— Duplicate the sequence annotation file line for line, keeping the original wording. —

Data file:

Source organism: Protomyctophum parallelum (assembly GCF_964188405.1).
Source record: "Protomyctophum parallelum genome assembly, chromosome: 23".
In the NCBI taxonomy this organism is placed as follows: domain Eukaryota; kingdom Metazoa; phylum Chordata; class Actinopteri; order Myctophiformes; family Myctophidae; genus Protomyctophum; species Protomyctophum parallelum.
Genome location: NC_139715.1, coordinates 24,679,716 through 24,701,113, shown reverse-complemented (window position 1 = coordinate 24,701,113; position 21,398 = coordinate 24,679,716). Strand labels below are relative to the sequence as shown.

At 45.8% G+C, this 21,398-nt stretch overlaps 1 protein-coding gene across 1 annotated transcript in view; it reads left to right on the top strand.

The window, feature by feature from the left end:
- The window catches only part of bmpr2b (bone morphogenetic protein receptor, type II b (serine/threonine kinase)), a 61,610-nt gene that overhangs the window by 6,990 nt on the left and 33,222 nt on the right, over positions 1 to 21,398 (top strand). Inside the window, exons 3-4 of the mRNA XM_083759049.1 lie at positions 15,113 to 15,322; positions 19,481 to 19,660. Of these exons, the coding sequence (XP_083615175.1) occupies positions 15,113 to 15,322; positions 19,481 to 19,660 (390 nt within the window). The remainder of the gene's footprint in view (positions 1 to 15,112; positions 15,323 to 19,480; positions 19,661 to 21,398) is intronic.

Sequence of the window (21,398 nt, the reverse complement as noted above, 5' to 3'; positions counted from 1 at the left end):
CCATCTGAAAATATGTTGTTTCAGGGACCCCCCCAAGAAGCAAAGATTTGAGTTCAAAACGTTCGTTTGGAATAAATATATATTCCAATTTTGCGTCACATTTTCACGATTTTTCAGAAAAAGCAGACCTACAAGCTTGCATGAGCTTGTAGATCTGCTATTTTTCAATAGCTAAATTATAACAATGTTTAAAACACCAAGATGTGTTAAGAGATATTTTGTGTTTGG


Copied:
Source organism: Protomyctophum parallelum (assembly GCF_964188405.1).
Source record: "Protomyctophum parallelum genome assembly, chromosome: 23".
In the NCBI taxonomy this organism is placed as follows: domain Eukaryota; kingdom Metazoa; phylum Chordata; class Actinopteri; order Myctophiformes; family Myctophidae; genus Protomyctophum; species Protomyctophum parallelum.
Genome location: NC_139715.1, coordinates 24,679,716 through 24,701,113, shown reverse-complemented (window position 1 = coordinate 24,701,113; position 21,398 = coordinate 24,679,716). Strand labels below are relative to the sequence as shown.

At 45.8% G+C, this 21,398-nt stretch overlaps 1 protein-coding gene across 1 annotated transcript in view; it reads left to right on the top strand.

The window, feature by feature from the left end:
- The window catches only part of bmpr2b (bone morphogenetic protein receptor, type II b (serine/threonine kinase)), a 61,610-nt gene that overhangs the window by 6,990 nt on the left and 33,222 nt on the right, over positions 1 to 21,398 (top strand). Inside the window, exons 3-4 of the mRNA XM_083759049.1 lie at positions 15,113 to 15,322; positions 19,481 to 19,660. Of these exons, the coding sequence (XP_083615175.1) occupies positions 15,113 to 15,322; positions 19,481 to 19,660 (390 nt within the window). The remainder of the gene's footprint in view (positions 1 to 15,112; positions 15,323 to 19,480; positions 19,661 to 21,398) is intronic.

Sequence of the window (21,398 nt, the reverse complement as noted above, 5' to 3'; positions counted from 1 at the left end):
CCATCTGAAAATATGTTGTTTCAGGGACCCCCCCAAGAAGCAAAGATTTGAGTTCAAAACGTTCGTTTGGAATAAATATATATTCCAATTTTGCGTCACATTTTCACGATTTTTCAGAAAAAGCAGACCTACAAGCTTGCATGAGCTTGTAGATCTGCTATTTTTCAATAGCTAAATTATAACAATGTTTAAAACACCAAGATGTGTTAAGAGATATTTTGTGTTTGG